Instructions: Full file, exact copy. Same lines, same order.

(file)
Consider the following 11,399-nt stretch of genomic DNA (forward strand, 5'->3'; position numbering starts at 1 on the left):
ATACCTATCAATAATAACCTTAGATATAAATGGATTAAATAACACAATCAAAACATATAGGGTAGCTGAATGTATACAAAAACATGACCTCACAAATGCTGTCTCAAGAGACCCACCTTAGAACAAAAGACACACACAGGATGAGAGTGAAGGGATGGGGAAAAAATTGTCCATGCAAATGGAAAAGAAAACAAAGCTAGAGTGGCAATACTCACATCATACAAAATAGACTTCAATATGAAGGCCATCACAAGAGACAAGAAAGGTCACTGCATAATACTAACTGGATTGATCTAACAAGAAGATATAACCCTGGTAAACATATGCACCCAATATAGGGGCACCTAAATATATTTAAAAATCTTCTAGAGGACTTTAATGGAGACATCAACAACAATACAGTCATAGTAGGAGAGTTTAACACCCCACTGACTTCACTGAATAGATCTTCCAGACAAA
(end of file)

Consider the following 11,399-nt stretch of genomic DNA (forward strand, 5'->3'; position numbering starts at 1 on the left):
ATACCTATCAATAATAACCTTAGATATAAATGGATTAAATAACACAATCAAAACATATAGGGTAGCTGAATGTATACAAAAACATGACCTCACAAATGCTGTCTCAAGAGACCCACCTTAGAACAAAAGACACACACAGGATGAGAGTGAAGGGATGGGGAAAAAATTGTCCATGCAAATGGAAAAGAAAACAAAGCTAGAGTGGCAATACTCACATCATACAAAATAGACTTCAATATGAAGGCCATCACAAGAGACAAGAAAGGTCACTGCATAATACTAACTGGATTGATCTAACAAGAAGATATAACCCTGGTAAACATATGCACCCAATATAGGGGCACCTAAATATATTTAAAAATCTTCTAGAGGACTTTAATGGAGACATCAACAACAATACAGTCATAGTAGGAGAGTTTAACACCCCACTGACTTCACTGAATAGATCTTCCAGACAAA